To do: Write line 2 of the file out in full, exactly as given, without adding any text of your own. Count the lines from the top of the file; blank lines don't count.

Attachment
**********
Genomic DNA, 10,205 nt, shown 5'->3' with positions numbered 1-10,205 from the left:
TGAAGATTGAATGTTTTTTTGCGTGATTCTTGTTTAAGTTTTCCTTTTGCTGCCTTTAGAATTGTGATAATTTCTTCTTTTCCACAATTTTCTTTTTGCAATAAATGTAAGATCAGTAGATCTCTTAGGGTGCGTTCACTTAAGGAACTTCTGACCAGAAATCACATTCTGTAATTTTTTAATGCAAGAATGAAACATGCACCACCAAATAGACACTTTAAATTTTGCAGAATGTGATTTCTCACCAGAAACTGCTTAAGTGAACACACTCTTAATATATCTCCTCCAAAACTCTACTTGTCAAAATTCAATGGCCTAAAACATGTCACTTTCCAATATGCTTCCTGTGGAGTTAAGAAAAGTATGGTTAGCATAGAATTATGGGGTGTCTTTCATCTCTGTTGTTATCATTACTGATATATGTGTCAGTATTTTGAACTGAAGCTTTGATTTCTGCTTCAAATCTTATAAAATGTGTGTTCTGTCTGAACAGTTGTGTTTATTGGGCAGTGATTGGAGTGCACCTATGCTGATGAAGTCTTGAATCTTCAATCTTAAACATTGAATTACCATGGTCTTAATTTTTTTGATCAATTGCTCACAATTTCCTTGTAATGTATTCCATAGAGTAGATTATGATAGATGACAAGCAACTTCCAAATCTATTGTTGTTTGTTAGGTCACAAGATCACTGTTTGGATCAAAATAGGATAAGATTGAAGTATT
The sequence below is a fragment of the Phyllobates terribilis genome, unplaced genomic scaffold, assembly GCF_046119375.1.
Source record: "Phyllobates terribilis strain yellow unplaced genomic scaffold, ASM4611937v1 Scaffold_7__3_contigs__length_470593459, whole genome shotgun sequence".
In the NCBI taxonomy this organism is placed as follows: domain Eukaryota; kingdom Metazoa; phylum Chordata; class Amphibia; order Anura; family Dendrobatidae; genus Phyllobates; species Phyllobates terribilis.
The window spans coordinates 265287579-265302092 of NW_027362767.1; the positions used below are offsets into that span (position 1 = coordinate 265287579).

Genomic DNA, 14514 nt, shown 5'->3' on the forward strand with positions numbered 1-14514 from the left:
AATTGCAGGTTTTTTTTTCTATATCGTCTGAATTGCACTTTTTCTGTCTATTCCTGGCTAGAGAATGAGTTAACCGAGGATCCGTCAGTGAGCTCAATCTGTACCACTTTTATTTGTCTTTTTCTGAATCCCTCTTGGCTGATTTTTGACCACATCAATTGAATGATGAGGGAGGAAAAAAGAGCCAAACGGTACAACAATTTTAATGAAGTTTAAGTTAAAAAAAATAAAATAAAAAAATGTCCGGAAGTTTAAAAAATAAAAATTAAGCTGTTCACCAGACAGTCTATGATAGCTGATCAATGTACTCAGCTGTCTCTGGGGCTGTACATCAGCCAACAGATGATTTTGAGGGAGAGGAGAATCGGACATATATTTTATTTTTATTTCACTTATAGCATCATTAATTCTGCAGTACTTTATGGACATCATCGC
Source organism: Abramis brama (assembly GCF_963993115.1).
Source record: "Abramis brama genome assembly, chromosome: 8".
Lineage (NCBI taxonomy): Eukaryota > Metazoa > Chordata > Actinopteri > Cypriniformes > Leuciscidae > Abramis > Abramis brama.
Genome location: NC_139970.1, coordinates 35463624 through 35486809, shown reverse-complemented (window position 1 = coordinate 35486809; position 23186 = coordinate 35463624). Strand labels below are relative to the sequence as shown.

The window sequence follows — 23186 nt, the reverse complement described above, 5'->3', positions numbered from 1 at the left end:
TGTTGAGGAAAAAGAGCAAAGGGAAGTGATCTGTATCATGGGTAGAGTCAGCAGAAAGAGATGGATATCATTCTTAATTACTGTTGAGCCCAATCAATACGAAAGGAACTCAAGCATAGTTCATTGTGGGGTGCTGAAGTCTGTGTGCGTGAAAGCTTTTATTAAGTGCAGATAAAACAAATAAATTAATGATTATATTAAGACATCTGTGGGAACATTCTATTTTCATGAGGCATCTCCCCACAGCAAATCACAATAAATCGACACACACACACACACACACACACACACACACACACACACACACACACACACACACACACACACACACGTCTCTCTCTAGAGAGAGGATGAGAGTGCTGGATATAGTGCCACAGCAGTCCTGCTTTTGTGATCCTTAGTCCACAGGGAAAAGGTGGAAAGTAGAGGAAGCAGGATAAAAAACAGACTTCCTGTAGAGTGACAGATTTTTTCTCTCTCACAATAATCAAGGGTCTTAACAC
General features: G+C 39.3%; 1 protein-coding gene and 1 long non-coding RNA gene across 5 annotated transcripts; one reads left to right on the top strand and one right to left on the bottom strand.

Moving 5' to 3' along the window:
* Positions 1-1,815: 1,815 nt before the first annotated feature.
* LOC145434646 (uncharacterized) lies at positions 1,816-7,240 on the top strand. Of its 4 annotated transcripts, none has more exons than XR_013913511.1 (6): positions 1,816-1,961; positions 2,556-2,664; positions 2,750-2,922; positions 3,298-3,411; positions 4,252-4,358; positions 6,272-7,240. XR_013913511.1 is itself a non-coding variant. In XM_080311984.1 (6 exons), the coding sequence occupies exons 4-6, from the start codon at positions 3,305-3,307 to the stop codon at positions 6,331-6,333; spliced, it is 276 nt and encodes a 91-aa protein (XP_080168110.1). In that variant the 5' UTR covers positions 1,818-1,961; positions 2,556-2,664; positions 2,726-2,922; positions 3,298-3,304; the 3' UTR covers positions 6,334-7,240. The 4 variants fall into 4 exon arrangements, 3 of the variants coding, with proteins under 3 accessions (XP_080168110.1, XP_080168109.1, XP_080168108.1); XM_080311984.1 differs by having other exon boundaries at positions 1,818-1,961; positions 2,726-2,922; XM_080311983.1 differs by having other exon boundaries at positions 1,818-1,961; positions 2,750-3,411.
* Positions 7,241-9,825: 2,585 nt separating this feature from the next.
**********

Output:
TGAAGATTGAATGTTTTTTTGCGTGATTCTTGTTTAAGTTTTCCTTTTGCTGCCTTTAGAATTGTGATAATTTCTTCTTTTCCACAATTTTCTTTTTGCAATAAATGTAAGATCAGTAGATCTCTTAGGGTGCGTTCACTTAAGGAACTTCTGACCAGAAATCACATTCTGTAATTTTTTAATGCAAGAATGAAACATGCACCACCAAATAGACACTTTAAATTTTGCAGAATGTGATTTCTCACCAGAAACTGCTTAAGTGAACACACTCTTAATATATCTCCTCCAAAACTCTACTTGTCAAAATTCAATGGCCTAAAACATGTCACTTTCCAATATGCTTCCTGTGGAGTTAAGAAAAGTATGGTTAGCATAGAATTATGGGGTGTCTTTCATCTCTGTTGTTATCATTACTGATATATGTGTCAGTATTTTGAACTGAAGCTTTGATTTCTGCTTCAAATCTTATAAAATGTGTGTTCTGTCTGAACAGTTGTGTTTATTGGGCAGTGATTGGAGTGCACCTATGCTGATGAAGTCTTGAATCTTCAATCTTAAACATTGAATTACCATGGTCTTAATTTTTTTGATCAATTGCTCACAATTTCCTTGTAATGTATTCCATAGAGTAGATTATGATAGATGACAAGCAACTTCCAAATCTATTGTTGTTTGTTAGGTCACAAGATCACTGTTTGGATCAAAATAGGATAAGATTGAAGTATT